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COMMENTARY: Karl Dean Champions Education and Healthcare

THE TENNESSEE TRIBUNE — No stranger to politics, former Nashville Mayor Karl Dean plans to immediately seek to improve the expectations for students and help them become college ready and prepared for careers.



Karl Dean

By Ms. June

NASHVILLE, TN — No stranger to politics, former Nashville Mayor Karl Dean plans to immediately seek to improve the expectations for students and help them become college ready and prepared for careers. He indicated that “Tennessee needs to be a state that produces more college graduates.” Although many students may not be college material, they still need access to resources to prepare them to be ready-to-work so they can make a living and take care of their families.  

In light of Nashville having had 21 schools in the lowest five percent of all schools with low performance scores a few years ago, he is a huge advocate of literacy and strongly believes that every child should be able to read before age three. The educators have his full support as he suggests they need to be paid better. He has talked to STEM teachers in Memphis, teachers in small towns and rural districts and they all say they lose their good teachers to the private sector or other school systems and even the state of Georgia. Under his leadership as Mayor of Nashville, high school graduation rates were up while the drop-out rates were down.

He will keep education as a top priority for the state. Mayor Dean stated, “Pre-K and after school programming is important because it will keep the learning going for longer moments.” His four point educational plan includes before and after school, teacher pay and better resources for teachers.  He frequently hears that teachers are buying their own supplies and although commendable, districts needs to make more resources available. According to Dean, “It is important that we maintain a healthy rainy day fund because there will be dips in the economy and we shouldn’t have to do extreme cuts in the budget.”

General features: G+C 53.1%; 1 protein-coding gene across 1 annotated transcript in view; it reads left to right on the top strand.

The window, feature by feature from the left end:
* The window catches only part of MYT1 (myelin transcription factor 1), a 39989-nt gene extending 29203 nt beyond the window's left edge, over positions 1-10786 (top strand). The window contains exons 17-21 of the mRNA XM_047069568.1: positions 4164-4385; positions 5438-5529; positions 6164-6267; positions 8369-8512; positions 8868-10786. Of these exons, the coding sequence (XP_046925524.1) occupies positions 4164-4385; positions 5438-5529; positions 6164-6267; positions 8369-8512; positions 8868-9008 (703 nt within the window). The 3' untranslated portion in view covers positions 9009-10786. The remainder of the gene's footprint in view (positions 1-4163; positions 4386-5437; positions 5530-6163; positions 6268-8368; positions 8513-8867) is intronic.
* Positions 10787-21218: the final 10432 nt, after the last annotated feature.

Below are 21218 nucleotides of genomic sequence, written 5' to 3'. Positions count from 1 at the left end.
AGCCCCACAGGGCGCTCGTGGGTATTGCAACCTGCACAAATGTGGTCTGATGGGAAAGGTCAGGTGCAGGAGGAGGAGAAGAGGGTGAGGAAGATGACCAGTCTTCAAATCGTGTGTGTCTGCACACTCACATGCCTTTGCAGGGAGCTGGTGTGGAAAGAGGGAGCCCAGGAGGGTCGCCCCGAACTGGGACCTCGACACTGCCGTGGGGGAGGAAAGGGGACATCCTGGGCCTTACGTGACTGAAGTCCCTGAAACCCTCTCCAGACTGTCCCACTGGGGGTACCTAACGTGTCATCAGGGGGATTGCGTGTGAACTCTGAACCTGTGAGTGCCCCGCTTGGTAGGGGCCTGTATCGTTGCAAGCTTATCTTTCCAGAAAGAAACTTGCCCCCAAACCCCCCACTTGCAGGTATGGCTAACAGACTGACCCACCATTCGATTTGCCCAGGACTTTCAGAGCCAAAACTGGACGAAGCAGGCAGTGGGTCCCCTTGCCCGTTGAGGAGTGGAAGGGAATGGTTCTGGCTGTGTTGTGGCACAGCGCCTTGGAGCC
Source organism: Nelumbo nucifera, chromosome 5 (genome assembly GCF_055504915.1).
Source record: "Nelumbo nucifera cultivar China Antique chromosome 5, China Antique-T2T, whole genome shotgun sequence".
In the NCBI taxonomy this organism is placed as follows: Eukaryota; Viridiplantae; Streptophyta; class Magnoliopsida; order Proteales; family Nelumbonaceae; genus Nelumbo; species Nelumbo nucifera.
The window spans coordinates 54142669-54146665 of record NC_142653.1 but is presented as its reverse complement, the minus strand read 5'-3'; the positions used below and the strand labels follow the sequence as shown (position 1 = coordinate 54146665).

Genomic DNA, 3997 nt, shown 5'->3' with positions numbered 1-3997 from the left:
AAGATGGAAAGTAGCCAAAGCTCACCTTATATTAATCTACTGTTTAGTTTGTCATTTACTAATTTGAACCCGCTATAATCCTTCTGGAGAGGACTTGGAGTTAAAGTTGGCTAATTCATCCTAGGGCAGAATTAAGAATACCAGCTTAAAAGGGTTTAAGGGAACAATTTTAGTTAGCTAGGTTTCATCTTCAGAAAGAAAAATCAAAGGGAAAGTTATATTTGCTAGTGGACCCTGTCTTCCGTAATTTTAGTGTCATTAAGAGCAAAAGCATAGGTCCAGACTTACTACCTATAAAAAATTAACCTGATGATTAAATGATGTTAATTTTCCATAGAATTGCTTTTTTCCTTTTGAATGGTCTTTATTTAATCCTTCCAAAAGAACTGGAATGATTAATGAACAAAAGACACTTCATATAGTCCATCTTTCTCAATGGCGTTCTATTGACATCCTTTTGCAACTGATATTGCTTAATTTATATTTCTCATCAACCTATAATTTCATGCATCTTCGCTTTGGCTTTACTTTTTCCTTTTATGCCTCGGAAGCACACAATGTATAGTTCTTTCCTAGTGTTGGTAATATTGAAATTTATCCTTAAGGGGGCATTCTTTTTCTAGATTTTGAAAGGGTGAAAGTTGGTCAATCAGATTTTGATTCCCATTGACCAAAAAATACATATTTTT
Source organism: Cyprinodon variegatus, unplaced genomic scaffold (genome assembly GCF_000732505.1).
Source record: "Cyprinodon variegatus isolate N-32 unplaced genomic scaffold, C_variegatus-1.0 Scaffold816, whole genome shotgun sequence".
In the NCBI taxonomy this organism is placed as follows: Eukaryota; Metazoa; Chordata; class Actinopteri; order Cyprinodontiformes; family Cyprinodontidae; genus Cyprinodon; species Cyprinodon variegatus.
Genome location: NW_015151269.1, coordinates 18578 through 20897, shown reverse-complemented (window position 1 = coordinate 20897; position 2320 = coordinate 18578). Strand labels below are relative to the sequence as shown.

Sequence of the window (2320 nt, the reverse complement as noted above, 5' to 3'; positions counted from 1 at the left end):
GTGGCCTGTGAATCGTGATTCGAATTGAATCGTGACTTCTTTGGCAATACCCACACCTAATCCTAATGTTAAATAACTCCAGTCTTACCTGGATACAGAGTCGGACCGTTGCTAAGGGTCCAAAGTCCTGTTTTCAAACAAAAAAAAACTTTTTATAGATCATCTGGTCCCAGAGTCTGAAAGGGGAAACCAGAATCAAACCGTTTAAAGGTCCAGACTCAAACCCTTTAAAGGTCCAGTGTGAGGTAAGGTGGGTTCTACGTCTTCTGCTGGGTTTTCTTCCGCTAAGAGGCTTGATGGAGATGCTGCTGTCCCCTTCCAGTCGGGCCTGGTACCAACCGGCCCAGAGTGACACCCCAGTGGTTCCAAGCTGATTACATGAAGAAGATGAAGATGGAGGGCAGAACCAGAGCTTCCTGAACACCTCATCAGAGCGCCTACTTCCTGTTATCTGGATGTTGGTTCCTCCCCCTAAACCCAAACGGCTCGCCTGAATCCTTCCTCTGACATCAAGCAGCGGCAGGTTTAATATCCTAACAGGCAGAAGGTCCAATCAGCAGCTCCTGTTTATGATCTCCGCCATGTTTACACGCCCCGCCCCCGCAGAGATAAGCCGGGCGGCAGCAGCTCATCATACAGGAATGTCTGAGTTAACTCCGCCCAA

A bill recently passed in the Tennessee House approving a bill to ban sanctuary cities with a provision to require local authorities to comply with federal requests to hold undocumented immigrants.  That bill passed with a vote of 64-23.  According to Mayor Dean, “Immigration is a federal issue and many presidents worked on this issue and Congress has not been able to agree on a way to move the issue forward.” This then goes back to the states.  He indicated, “I feel passage of the bill was unfortunate as there are no sanctuary cities in Tennessee.” He thinks the bill was an effort to solve a problem that didn’t exist and therefore they created a problem in the process.  People in Nashville should feel they can go to the police when a crime has occurred or they have witnessed one and feel they will be safe.  The federal government should step-up and do their job. 

Mayor Dean feels there should be a strong public education campaign for all ages teaching about the dangers of the abuse of opioids and narcotics. A public education campaign similar to what has been done with smoking and drunk driving would be a good thing to do. He said, “We should get a handle on the doctors that are over-prescribing the medications and making those available to people.”  The crisis needs to involve adequate treatment facilities. Gov. Bill Haslam’s plan to address the opioid epidemic focuses on addiction prevention and rehabilitation for addicts.  About $25 million of the $30 million in the governor’s budget, if passed, will go toward treatment.  Mayor Dean indicated that, “This is a good start.” He further elaborated, “For example, in Nashville, there is Renewal House with a long waiting list that helps women with treatment who are addicted that are pregnant or have children.” “There are clearly people that are making money illegally by selling this drug, they’re creating untold pain and suffering, and doing criminal acts and this too, needs to be addressed.” 

He states that he feels the state legislature made an enormous mistake by not passing Medicaid expansion.  According to Mayor Dean, “the state lost over $4 billion dollars as a result of that decision, and we’ve seen thousands of people go without quality healthcare and over 10 hospitals have closed in rural areas while big hospitals struggle.”  This makes it much more difficult to attract businesses and attract people to live in the towns.  “We need to do the Medicaid expansion and see how the state of Tennessee can get their fair share of Medicaid dollars.”  Overall he said, “We need to look at healthcare with fresh eyes and try to find ways we can enhance the delivery mechanism and do more to control the costs.”

Former Mayor Karl Dean, is a lifelong public servant who puts the needs of the people first, has consistently advocated for better healthcare and education for the citizens of Tennessee and has a long track record of political success and leadership.

His campaign will host a “Get Out the Vote” Gospel Concert in Nashville at Lee Chapel AME this Sunday, November 4th at 6:00 p.m. 

Karl Dean for Governor will also host an “Election Day Eve” rally in Memphis co-hosted by Congressman Steve Cohen. 

For more information on both events, email

This article originally appeared in The Tennessee Tribune


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